Fast Talk: How GrubWithUs Scales Intimacy

Meet Sen Sugano, Director of Business Development at the dinner-with-strangers startup.



GrubWithUs, founded in 2010, has a simple vision: Bring strangers together for a classy meal at a restaurant, and help them make new friends. The startup just launched a website redesign today. Fast Company called up Sen Sugano, GrubWithUs’s director of business development, to talk about the new directions for the young company. Cheers!

FAST COMPANY: It’s a shame we’re not meeting in real life, over a meal.

SEN SUGANO: The real-life movement is not our idea, but we definitely see ourselves as one of the pioneers of it. Companies like Meetup are trying to get people offline as well.

So how exactly does GrubWithUs work? Is it all curated?

We arrange everything. We have over 700 restaurant partnerships across the nation. Everything is prepaid in advance. You eat, you socialize, and at the end of a meal, you can get up and leave. The bill is paid for, including tax and gratuity, so there’s no awkward check-splitting.

People can meet at bars. What is it about meeting over food that makes for a better experience?


My first GrubWithUs meal, I don’t even know how to explain it. It was amazing. The person sitting across from me was a South Side Chicago girl, and the guy to the left of me was an i-banker. I was just thinking, when would this ever happen? This is such an eclectic group. There’s something about the dinner table that makes people come together. There’s just something about passing plates that eases tension. And at the end of the day, you can always talk about the food.

Your own background is in urban planning. How does it relate?

In urban planning you study how the built environment shapes society. For example, in walkable communities, there are more people talking to people on the street. GrubWithUs fits with this because it’s about building social capital for communities. We’re so disconnected, and we don’t talk to our neighbors. Essentially social capital is dying, and GrubWithUs is building it up again. All of those things tie back to what I studied, and are what makes me love the company.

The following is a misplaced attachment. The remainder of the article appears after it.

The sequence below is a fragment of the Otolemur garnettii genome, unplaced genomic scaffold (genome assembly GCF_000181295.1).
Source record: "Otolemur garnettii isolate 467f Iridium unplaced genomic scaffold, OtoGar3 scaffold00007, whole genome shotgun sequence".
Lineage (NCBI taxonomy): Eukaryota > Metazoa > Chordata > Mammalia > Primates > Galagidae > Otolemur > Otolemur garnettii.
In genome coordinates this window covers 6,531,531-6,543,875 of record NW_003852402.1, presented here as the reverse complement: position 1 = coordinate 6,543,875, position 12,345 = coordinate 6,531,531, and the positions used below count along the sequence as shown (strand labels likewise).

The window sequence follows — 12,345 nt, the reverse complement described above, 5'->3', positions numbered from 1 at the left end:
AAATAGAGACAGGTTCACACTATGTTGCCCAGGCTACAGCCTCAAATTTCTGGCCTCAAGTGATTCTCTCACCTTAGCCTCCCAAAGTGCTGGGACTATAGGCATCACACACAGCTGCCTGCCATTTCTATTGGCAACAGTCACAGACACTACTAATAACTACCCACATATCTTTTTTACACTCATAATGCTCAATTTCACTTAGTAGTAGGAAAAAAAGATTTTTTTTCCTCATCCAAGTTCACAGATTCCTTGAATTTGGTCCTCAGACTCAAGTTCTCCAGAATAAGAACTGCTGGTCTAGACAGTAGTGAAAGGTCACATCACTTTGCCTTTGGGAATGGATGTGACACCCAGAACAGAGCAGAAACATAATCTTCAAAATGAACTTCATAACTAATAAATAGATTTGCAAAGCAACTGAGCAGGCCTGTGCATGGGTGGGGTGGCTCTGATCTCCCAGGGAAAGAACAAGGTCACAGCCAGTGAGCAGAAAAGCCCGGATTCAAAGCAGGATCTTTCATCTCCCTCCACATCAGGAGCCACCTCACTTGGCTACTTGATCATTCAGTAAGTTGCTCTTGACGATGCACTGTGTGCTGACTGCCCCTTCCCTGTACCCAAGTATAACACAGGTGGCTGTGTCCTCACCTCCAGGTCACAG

Your job is to grow the business. But how do you scale intimacy?

We recently launched a create-your-own feature. The reason we’re moving towards a user-generated model is because it’s obviously scalable. We also do things like book tours: Rory Freedman, author of Skinny Bitch, hosted a meal to get to know her readers. We’re working with bands, musicians, and talent agencies to essentially do the same. We also work with some larger conferences and conventions. Those meals are much larger, but we do eight-person tables. We’ll do private meals for birthday parties and alumni groups.

Don’t you run the risk of just becoming another catering company?


I don’t foresee that. At the end of the day, we’ve defined ourselves as being about social dining. The majority of our meals will always be about meeting new people.

For some people, is GrubWithUs really a crypto-dating service?

We’re not about dating, but that’s not to say it hasn’t happened. We had two users in Chicago who would use the site maybe once or even twice a week. Then both of them suddenly disappeared, and we were like, “What happened to them?” We emailed them personally and said, “Hey, we notice you haven’t been around. Is everything OK?” The guy responded and said, “Oh yeah, sorry, I actually met so-and-so”–and it happened to be the girl–“at a meal, and we started dating, so we’re having our alone time, but we’ll be grubbing again soon.”

It’s bittersweet: if you do your job too well, you lose your customers.

That’s kind of true. Hopefully in the future, we’ll be the go-to source for any social dining. We’ve started doing couples meals.

This interview has been condensed and edited. For more from the Fast Talk interview series, click here.


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[Image: Flickr user Rich Moffitt]

About the author

David Zax is a contributing writer for Fast Company. His writing has appeared in many publications, including Smithsonian, Slate, Wired, and The Wall Street Journal